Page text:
Written By Mira Divan (Grade 5)


The World Wildlife Fund (WWF) has announced that the wild tiger population worldwide has recovered, and there are now 3890 tigers on Earth. Out of the 3890, almost 3000 live in the 51 tiger reserves of India. The latest Tiger Census of 2018-2019 conducted in India shows that more than 70% of the world’s tiger population lives in India. 

Tiger Population Data | Image Courtesy – Ranthambore National Park

Our country achieved this great feat by starting a mission called Project Tiger. It was launched on 1st April 1973 by the government of India. A new law was passed that stated the killing and capturing of wild animals as illegal.

The project is dedicated to the conservation of our national animal – the Bengal Tiger. The population of this beautiful species that was once as few as 268 has grown tremendously. The NTCA (National Tiger Conservation Authority) has worked hard for this result. 

How did we achieve this?

1. Creating tiger Reserves – Naming tiger populated areas as tiger reserves, hence preventing hunters and poachers from entering the reserve without verified access. India also increased investments to hire more forest guards and improve the overall protection of India’s tiger reserves. Today there are a whopping 51 tiger reserves in India. The highest tiger-populated state in our country is Madhya Pradesh, followed by Karnataka.

2. Relocating villagers out of tiger reserves – The people living around India’s tiger-occupied forests also depend heavily on forest produce to supplement their income. WCT (Wildlife Conservation Trust) educated young people and provided them with jobs, hence reducing their need to take from forests which helped wilderness thrive. Another reason to relocate villagers was that tigers would sometimes attack the villagers’ livestock. The tigers did not attack humans, but villagers would kill the tigers to stop them from eating their cattle and pigs. The NTCA had to educate and relocate the villagers to places outside the tiger reserves. 

3. Creating awareness among people – The massive ‘Save the Tiger’ campaign that was established in India created awareness among people about saving tigers. Tigers play a vital role in the Indian forests’ food chain. Tigers eat deer and deer eat grass. Tigers are the only predator at the top of the food chain. If they were to go extinct, deer wouldn’t be eaten by tigers and would increase in number. Since deer would be more in number, they would have to eat more grass. After all, the deer who weren’t being hunted were also in need of grass. With deer eating more, grass would slowly run out. With no grass, the deer would die of hunger. We can see that the tiger population affects all the organisms of the food chain, and no one can survive without them.

4. Creating severe punishment for tiger poaching – A minimum of 3 years in jail which could be extended to 7 years and a minimum fine of Rs. 50,000 extendable to Rs. 2,00,000.

After the hard work, it is time for the data population census. Forest officials and scientists trek through half a million sq. kilometers of grim landscapes to collect data. They find tiger droppings, pug marks, and scratches on trees. The droppings are sent to a lab for DNA testing, and the pug marks and scrapes are consistently recorded. Once a tiger is identified by specialists it can be added to the population list. This arduous process takes place once in every 4 years.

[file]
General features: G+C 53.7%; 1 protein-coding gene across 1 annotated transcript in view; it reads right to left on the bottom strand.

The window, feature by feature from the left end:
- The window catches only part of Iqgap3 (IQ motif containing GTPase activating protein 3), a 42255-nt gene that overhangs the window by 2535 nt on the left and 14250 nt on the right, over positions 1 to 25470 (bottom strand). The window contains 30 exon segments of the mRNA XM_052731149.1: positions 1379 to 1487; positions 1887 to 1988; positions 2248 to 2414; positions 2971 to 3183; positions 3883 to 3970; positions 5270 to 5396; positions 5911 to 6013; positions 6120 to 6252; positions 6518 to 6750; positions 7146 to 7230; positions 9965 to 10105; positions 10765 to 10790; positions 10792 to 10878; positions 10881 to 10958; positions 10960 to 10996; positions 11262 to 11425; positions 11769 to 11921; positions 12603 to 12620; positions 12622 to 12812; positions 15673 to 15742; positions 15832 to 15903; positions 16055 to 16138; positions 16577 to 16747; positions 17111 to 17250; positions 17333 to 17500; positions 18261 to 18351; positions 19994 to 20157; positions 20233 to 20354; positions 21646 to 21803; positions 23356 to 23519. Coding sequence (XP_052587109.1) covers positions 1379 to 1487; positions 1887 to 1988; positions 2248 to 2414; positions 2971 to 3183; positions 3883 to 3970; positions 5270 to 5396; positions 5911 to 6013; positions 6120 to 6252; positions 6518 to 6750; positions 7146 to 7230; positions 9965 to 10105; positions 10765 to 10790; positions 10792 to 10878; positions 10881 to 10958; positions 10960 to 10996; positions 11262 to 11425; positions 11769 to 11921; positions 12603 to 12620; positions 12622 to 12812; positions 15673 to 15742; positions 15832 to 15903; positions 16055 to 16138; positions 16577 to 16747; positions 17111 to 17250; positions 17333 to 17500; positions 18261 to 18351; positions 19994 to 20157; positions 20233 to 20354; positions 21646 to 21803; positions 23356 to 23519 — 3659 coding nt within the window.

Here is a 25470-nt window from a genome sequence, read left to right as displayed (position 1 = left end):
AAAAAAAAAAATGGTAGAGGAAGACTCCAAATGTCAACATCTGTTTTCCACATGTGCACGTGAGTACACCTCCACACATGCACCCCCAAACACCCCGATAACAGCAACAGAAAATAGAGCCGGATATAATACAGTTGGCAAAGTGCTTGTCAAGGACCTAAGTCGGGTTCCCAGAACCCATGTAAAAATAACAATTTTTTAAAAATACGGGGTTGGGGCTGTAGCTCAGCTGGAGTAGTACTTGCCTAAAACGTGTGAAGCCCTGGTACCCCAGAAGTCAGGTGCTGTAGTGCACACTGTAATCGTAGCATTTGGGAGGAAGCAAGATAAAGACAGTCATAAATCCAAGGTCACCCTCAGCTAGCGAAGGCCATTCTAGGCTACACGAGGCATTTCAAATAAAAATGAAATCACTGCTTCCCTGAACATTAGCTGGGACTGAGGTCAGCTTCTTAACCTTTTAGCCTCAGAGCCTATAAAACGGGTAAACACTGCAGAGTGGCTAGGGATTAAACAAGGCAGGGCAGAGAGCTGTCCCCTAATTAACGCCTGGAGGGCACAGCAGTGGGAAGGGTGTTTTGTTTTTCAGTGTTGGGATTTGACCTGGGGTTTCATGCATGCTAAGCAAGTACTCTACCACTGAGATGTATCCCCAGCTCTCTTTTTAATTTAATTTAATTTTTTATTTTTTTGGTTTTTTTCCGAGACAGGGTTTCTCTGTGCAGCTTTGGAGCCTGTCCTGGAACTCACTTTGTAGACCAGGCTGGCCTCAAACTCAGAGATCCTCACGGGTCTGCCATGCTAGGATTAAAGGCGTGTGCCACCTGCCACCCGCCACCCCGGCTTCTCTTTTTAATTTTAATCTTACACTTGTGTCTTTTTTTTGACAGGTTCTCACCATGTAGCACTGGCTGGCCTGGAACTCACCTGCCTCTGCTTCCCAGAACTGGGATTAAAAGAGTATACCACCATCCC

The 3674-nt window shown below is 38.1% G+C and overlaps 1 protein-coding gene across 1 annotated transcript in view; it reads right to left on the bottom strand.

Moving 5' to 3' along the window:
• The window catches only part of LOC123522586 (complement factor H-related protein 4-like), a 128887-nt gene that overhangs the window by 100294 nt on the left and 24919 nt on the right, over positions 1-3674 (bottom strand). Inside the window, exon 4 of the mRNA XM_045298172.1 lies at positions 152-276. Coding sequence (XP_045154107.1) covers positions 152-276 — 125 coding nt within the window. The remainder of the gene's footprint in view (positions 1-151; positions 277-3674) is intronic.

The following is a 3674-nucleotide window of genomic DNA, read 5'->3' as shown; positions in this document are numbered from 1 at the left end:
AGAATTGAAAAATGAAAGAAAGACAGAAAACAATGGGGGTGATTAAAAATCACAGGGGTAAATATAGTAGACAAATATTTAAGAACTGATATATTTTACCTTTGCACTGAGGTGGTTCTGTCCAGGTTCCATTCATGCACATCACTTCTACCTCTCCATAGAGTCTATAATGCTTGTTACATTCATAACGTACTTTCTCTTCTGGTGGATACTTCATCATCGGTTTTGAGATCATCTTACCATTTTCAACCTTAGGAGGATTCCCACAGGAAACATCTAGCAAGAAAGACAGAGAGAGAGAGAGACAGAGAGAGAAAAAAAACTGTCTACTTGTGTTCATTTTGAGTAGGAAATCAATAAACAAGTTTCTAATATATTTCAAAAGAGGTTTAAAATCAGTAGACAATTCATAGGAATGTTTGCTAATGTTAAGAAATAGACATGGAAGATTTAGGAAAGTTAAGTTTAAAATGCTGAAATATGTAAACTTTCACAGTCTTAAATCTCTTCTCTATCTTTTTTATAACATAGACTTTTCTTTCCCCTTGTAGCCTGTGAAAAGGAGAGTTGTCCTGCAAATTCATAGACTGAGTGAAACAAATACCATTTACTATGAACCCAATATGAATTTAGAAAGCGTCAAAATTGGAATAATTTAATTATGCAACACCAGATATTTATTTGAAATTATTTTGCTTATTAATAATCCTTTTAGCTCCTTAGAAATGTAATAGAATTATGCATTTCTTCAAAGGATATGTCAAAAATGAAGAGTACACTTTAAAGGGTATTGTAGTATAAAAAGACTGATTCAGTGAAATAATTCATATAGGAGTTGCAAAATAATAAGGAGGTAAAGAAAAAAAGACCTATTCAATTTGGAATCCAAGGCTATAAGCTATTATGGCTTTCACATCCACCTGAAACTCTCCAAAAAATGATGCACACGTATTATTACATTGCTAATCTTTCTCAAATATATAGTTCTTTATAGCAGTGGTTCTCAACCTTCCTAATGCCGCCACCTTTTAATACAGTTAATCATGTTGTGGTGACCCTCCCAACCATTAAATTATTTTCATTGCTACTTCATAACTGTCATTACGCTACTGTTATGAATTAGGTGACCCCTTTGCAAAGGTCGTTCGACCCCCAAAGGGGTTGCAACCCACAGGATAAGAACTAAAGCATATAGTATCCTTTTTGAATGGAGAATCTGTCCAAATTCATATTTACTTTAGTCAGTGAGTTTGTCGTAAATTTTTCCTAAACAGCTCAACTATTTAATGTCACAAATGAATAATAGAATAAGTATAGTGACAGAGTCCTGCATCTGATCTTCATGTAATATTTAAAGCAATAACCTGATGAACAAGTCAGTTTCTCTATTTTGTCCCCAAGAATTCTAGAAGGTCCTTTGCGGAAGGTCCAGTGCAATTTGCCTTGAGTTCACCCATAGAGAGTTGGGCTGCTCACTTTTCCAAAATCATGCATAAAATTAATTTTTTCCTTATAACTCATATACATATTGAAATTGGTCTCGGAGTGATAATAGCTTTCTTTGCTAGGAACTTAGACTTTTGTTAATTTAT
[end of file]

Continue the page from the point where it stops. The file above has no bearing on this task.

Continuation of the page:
Hopefully, through hard work and diligence, we can make up for the 80,000+ tigers that were hunted before the project. Hunting was a sport for kings and officials. They killed tigers using guns, spears, nets, traps, and even poison. It was pure cruelty. The species wasn’t considered a beautiful animal that ought to live in the wild but a trophy to be displayed as decoration. Today, despite the growth rate, the species is classified as endangered on the Red List of Threatened Species created by the IUCN (International Union for Conservation of Nature).

The Red List is a chart that can classify animals into 7 different groups. Namely-

1) Least Concern – Eg. Mongoose loach 

2) Near Threatened – A near-threatened species is one that may be considered threatened soon usually indicated by their reducing numbers. Eg. Zebra.

3) Vulnerable – A vulnerable species is one that can become endangered soon if we don’t stop poaching them or improving their reproduction cycle or habitat. Eg. Snares Penguins.

4) Endangered – A species is classified as endangered if it has a high risk of extinction. Eg. Tigers

5) Critically Endangered – Species that have a severe possibility of extinction in the wild. Eg. Black Rhinoceros

5) Extinct in the wild – Species that are considered extinct in the wild, but possibly found in captivity.

6) Extinct

Our work on the conservation of tigers is remarkable, but we must not forget that there is a long way to go. It is vital to remember that there are only 3890 tigers in the world. They are still an endangered species. If we want to save our beautiful national animal, we need to work harder, faster! 


Featured Image Courtesy – News18

3 COMMENTS

  1. Thanks Mira for sharing thoughts on such an important topic.. have been lucky to see a few tigers in safaris.. they are such a majestic species..

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